Feds Will Recommend Criminal Charges Against Boeing

Feds Will Recommend Criminal Charges Against Boeing

U.S. prosecutors will recommend to the U.S. Department of Justice (DOJ) that criminal charges be brought against Boeing for the company’s breach of a settlement agreement involving two deadly plane crashes, according to a report from Reuters Monday.

The recommendation doesn’t mean that any charges will ultimately be brought against Boeing, since the DOJ has until July 7 to make a final decision. The new report from Reuters cites two unnamed sources at DOJ who describe the process as “ongoing” while noting that “no final decisions have been reached.”

Boeing and DOJ entered into a settlement agreement in 2021 following two crashes in the late 2010s of Boeing’s new 737 Max planes. The first Boeing 737 Max crash in 2018 killed 189 in Indonesia and another in 2019 killed 157 in Ethiopia. Boeing initially blamed “pilot error” in both cases, but after government investigations, it was revealed faulty software caused the nose of the new planes to pitch down in a way that pilots couldn’t easily correct.

Investigations following the crashes revealed Boeing employees talked about how they wouldn’t even let their own family members fly on some newer Boeing planes given the safety lapses.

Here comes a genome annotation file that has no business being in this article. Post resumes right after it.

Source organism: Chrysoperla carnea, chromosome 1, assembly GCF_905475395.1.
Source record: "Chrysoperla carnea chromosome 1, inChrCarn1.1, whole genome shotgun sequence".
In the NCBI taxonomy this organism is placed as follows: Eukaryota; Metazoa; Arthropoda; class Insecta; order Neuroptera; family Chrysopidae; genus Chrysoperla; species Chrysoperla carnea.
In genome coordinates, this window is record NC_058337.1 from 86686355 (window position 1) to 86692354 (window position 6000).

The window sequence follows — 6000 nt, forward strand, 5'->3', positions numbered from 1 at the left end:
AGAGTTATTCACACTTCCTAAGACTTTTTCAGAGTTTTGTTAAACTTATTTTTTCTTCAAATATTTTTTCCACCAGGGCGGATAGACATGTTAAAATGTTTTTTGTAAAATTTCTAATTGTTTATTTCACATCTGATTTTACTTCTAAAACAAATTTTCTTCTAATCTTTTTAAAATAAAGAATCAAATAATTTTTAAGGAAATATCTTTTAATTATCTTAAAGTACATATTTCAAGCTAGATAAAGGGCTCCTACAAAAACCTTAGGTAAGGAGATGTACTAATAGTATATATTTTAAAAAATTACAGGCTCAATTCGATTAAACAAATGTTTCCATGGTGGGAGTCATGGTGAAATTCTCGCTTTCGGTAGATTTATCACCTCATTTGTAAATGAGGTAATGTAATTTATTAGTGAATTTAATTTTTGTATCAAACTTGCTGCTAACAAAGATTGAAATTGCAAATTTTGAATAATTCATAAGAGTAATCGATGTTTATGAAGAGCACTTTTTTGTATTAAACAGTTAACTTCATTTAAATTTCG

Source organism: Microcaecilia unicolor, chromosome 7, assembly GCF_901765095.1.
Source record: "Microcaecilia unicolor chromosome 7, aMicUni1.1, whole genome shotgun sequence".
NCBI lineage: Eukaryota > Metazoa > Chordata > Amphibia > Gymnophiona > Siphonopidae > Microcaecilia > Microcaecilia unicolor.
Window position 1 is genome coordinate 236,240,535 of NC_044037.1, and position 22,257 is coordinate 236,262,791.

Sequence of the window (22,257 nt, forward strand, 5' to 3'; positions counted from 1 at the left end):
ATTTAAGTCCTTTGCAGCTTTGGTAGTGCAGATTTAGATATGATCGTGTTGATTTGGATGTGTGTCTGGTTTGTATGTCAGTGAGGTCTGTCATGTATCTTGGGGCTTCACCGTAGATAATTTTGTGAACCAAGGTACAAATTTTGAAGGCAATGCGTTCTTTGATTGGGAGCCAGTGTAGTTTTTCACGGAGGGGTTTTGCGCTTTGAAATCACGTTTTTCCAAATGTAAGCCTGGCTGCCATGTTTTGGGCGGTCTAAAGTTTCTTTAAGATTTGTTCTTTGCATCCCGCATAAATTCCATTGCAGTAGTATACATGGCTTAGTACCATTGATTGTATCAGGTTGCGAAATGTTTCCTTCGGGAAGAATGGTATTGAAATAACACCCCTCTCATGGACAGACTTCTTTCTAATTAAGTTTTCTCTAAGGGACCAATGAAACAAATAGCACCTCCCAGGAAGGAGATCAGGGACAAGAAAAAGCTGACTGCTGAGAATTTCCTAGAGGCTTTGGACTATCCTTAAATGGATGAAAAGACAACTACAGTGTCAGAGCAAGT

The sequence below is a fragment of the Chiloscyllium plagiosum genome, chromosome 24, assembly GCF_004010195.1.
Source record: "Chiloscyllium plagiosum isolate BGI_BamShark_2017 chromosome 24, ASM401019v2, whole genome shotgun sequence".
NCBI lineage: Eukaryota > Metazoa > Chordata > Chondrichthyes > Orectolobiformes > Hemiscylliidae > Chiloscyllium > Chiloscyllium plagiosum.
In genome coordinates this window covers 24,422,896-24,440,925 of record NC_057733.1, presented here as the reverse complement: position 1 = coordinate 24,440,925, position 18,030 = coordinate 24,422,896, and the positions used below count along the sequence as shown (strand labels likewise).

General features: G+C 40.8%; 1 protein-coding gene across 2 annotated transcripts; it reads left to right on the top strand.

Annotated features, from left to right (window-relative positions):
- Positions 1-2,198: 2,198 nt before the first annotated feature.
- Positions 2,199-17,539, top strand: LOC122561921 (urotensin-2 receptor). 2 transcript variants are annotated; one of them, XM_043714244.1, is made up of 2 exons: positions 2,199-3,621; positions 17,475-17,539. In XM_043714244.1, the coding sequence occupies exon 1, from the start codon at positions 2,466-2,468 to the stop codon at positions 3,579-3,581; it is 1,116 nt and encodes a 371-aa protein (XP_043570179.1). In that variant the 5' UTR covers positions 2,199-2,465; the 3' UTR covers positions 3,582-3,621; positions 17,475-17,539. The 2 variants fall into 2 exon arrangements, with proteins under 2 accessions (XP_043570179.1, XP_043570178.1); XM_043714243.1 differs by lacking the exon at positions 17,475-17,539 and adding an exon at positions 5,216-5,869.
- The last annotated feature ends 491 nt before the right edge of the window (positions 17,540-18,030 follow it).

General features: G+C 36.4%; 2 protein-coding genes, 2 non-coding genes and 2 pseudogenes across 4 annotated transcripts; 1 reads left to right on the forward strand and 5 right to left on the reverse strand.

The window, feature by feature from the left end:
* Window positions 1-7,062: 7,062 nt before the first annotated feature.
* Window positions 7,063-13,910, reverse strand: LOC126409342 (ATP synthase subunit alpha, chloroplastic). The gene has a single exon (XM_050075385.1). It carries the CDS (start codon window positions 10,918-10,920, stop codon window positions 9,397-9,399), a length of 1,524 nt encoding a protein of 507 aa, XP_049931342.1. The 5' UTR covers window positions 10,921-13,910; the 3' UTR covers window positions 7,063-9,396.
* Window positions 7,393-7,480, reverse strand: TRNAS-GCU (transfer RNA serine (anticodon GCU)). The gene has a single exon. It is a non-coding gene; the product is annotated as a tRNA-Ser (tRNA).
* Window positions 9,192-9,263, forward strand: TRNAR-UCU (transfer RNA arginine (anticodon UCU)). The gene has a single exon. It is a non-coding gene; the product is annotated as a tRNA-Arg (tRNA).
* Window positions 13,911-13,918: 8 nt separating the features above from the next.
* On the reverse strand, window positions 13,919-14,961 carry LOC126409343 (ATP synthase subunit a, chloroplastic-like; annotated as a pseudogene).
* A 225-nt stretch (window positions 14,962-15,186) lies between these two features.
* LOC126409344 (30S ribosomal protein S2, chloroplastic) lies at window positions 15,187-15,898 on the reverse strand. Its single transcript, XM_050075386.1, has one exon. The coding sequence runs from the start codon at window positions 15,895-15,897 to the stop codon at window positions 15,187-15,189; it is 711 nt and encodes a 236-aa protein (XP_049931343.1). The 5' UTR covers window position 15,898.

“Would you put your family on a Max simulator trained aircraft? I wouldn’t,” one Boeing employee wrote in an email from February 2018, roughly six months before the crash in Indonesia.

The crashes were bad enough, but Boeing made headlines again earlier this year after a door plug just fell off the plane during an Alaska Airlines flight. The FBI sent passengers on that flight letters informing them they may have been victims of a crime.

DOJ announced last month that Boeing had violated the terms of the settlement that allowed the company to avoid criminal prosecution. The settlement, which included a $US2.5 billion penalty, alleged Boeing had committed fraud against the Federal Aviation Administration and required the plane maker to establish more strict compliance and ethics rules.

The Reuters report appears to contradict reporting from the New York Times last week suggesting Boeing wouldn’t face criminal charges. That article said Boeing may be set up with a deferred prosecution agreement that simply sets up more compliance checks and perhaps a larger fine. Families of the victims in the fatal crashes of 2018 and 2019 have expressed a desire to see Boeing prosecuted criminally.

Whatever ultimately happens for Boeing, it’s still bad news for a company that went from being a symbol of quality craftsmanship to a punchline synonymous with dangerous products in just a few short years. Late-night hosts regularly mock the company and people on social media frequently make jokes about how flying on a Boeing aircraft is unsafe. Several websites have even popped up allowing passengers to check if their scheduled flight uses a Boeing plane.

Boeing CEO Dave Calhoun announced in March he’d eventually be stepping down but testified at congressional hearings on June 18 about his company’s problems while apologizing to the families of those killed in 2018 and 2019.

Boeing didn’t immediately respond to questions emailed Monday morning. Gizmodo will update this post if we hear back.

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